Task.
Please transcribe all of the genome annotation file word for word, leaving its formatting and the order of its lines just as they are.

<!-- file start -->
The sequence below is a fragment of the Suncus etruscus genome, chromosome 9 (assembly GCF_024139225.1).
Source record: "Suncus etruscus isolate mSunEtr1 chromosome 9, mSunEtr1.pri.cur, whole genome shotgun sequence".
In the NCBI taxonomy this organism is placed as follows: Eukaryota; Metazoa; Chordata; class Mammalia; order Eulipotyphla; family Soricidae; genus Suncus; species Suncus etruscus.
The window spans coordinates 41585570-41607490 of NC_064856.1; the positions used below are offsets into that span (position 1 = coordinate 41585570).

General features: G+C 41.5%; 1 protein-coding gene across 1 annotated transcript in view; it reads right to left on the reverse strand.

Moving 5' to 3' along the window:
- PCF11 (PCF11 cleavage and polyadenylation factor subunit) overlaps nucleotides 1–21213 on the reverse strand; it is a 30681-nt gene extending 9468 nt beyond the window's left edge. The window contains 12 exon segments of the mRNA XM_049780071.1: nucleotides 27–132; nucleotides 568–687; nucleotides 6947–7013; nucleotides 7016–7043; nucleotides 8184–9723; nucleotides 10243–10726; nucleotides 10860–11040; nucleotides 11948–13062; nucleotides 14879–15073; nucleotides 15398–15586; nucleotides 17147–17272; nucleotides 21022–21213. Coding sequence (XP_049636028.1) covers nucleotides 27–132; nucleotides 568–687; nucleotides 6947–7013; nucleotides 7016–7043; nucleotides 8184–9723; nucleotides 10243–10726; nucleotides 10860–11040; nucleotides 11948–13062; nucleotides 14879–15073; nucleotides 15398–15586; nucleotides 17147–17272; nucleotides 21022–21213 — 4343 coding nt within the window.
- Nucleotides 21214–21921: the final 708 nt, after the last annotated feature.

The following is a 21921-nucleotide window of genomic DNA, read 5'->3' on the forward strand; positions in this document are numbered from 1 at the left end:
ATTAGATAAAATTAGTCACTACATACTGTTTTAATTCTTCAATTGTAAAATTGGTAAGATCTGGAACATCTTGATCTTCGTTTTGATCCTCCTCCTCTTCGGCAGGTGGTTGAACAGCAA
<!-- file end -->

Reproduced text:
The sequence below is a fragment of the Suncus etruscus genome, chromosome 9 (assembly GCF_024139225.1).
Source record: "Suncus etruscus isolate mSunEtr1 chromosome 9, mSunEtr1.pri.cur, whole genome shotgun sequence".
In the NCBI taxonomy this organism is placed as follows: Eukaryota; Metazoa; Chordata; class Mammalia; order Eulipotyphla; family Soricidae; genus Suncus; species Suncus etruscus.
The window spans coordinates 41585570-41607490 of NC_064856.1; the positions used below are offsets into that span (position 1 = coordinate 41585570).

General features: G+C 41.5%; 1 protein-coding gene across 1 annotated transcript in view; it reads right to left on the reverse strand.

Moving 5' to 3' along the window:
- PCF11 (PCF11 cleavage and polyadenylation factor subunit) overlaps nucleotides 1–21213 on the reverse strand; it is a 30681-nt gene extending 9468 nt beyond the window's left edge. The window contains 12 exon segments of the mRNA XM_049780071.1: nucleotides 27–132; nucleotides 568–687; nucleotides 6947–7013; nucleotides 7016–7043; nucleotides 8184–9723; nucleotides 10243–10726; nucleotides 10860–11040; nucleotides 11948–13062; nucleotides 14879–15073; nucleotides 15398–15586; nucleotides 17147–17272; nucleotides 21022–21213. Coding sequence (XP_049636028.1) covers nucleotides 27–132; nucleotides 568–687; nucleotides 6947–7013; nucleotides 7016–7043; nucleotides 8184–9723; nucleotides 10243–10726; nucleotides 10860–11040; nucleotides 11948–13062; nucleotides 14879–15073; nucleotides 15398–15586; nucleotides 17147–17272; nucleotides 21022–21213 — 4343 coding nt within the window.
- Nucleotides 21214–21921: the final 708 nt, after the last annotated feature.

The following is a 21921-nucleotide window of genomic DNA, read 5'->3' on the forward strand; positions in this document are numbered from 1 at the left end:
ATTAGATAAAATTAGTCACTACATACTGTTTTAATTCTTCAATTGTAAAATTGGTAAGATCTGGAACATCTTGATCTTCGTTTTGATCCTCCTCCTCTTCGGCAGGTGGTTGAACAGCAA